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No matter what you do, the constructor of B will be called before you enter into the body of A. If you don't specify anything in the initializer list, the default constructor will be called. If you need to calculate values first, then the only real solution would be to do so in a static member function:

class A
{
    B obj;
    static B initializeB( ... );
public:
    A( ... ) : obj( initializeB( ... ) ) {}
};

This is fine if the calculation only depends on the arguments, and is only needed for the initialization of B. Otherwise, it might require doing the same calculations twice.

If the initialization of B depends on other members, which are also calculated, then you can put the other members before obj (so they will be initialized first), and use the static member trick on them. (Just be sure to put a big comment to the effect that your code absolutely depends on the order of the members.)

Finally, if nothing else works, you can arrange for a "trivial" constructor for B, which only does the minimum so that an assignment later will work. Then you can write:

A::A()
    : obj( doNothing )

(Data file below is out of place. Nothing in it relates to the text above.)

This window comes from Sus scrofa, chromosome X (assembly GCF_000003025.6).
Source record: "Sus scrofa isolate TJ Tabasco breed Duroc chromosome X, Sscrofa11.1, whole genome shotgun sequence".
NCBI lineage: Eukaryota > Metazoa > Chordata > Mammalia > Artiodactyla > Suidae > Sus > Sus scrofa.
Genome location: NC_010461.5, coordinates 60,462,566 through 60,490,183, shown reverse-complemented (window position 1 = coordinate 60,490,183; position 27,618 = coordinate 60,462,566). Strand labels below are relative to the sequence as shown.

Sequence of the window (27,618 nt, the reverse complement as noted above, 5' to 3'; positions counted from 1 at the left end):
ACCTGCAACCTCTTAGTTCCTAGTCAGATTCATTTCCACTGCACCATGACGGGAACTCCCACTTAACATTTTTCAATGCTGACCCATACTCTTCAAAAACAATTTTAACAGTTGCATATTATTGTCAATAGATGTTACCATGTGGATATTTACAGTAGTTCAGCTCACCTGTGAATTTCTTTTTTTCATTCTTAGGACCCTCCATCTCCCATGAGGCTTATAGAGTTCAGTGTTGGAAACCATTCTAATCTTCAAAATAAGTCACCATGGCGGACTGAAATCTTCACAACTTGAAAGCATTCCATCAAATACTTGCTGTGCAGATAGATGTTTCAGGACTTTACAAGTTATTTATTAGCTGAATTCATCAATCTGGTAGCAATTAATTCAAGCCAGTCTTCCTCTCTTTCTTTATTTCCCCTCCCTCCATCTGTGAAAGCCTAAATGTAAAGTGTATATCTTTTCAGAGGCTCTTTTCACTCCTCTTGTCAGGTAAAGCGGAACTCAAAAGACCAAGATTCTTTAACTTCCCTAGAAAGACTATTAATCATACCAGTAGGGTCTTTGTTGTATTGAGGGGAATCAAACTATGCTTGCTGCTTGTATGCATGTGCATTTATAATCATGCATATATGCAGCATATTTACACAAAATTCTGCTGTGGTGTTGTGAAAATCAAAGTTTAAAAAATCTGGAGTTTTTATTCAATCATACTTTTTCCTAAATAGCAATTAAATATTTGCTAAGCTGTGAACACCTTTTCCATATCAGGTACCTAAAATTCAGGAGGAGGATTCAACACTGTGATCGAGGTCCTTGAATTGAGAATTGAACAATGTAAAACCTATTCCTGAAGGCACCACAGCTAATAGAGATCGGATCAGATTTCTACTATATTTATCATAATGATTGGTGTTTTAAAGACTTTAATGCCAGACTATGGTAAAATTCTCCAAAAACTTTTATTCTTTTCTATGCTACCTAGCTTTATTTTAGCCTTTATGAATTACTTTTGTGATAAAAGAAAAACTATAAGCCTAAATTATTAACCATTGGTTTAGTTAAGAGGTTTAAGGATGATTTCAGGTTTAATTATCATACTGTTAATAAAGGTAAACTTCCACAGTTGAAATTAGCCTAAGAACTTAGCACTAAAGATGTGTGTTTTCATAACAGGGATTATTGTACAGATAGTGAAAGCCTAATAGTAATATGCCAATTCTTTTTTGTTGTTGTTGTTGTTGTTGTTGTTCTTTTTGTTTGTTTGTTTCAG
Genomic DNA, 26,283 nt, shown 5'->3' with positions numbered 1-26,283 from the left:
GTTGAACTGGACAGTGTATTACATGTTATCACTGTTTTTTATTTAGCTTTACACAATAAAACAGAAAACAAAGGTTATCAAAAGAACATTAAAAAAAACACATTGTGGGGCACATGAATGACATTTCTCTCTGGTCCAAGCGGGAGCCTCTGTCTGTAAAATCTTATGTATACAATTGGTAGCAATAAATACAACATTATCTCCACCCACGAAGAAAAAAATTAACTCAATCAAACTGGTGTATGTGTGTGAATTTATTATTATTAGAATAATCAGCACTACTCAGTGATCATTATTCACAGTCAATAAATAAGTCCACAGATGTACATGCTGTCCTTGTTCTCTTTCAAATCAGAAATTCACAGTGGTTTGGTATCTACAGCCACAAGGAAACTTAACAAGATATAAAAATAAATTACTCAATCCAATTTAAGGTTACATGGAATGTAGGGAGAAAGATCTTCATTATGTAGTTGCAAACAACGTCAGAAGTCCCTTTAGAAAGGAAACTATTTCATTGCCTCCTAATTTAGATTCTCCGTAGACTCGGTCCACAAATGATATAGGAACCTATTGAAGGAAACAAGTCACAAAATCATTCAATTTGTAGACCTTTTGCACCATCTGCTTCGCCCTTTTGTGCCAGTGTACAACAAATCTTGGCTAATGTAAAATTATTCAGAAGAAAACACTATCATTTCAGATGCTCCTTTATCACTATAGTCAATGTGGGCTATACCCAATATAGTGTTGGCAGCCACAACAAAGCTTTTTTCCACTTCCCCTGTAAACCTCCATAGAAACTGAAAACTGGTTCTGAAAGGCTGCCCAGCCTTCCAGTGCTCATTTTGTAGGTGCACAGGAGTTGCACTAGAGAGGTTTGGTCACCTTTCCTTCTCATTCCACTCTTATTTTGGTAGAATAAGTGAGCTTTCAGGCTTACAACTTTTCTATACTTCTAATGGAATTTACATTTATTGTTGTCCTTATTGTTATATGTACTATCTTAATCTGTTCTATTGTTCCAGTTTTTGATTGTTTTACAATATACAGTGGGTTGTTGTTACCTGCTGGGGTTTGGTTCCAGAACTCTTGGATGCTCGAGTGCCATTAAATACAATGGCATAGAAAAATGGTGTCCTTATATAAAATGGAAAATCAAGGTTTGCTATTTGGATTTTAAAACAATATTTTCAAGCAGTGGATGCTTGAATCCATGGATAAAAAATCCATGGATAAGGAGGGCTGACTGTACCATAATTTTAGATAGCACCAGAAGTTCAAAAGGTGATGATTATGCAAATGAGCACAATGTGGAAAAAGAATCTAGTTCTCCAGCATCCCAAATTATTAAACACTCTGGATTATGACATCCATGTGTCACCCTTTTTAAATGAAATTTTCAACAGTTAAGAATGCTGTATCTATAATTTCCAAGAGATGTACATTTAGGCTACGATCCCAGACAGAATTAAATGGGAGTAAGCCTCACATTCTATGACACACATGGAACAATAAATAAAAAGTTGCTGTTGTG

{
    //  all the calculation
    obj = B(...);
}

(For doNothing, just use an enum:

enum DoNothing { doNothing };

The provide an overload B::B( DoNothing ) in B.)

I'd consider this a last resort, as it involves modifying B, which is rather invasive. Still, I've used it one or two times in the past.

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You could use a (smart) pointer for B.

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Using dynamic memory allocation is probably much more expensive than invoking a default constructor. –  TNA Jul 2 at 11:56
    
i agree with @TNA calling the default constructor is fine. –  deW1 Jul 2 at 11:57
    
I also think I should not put it on dynamic memory for almost no reason. The empty default constructor is definitely cheaper than dynamic memory allocation. –  Michael Jul 2 at 12:09

You'll need a level of indirection, something like:

class A {
    unique_ptr<B> pObj;
public:
    A {
        // do your pre-B stuff
        pObj = std::unique_ptr<B>(new B(/* args */));
    };
    // other stuff
}
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This is only reasonable, if default construction of an B object is very expensive. –  TNA Jul 2 at 12:02

I would recommend, make your B class constructor private.. something like

class B
{
private:
    B();
}

and no one(from outside the class itself or friend classes) will be able to call default constructor. Also, then you'll have three options for using the class: either to provide a parameterized constructor, or use it as a utility class (one with static functions only), or to create a factory for this type in a friend class.

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Can I prevent C++ from calling a default constructor?

You can't if B is not an build in or an aggregate Type.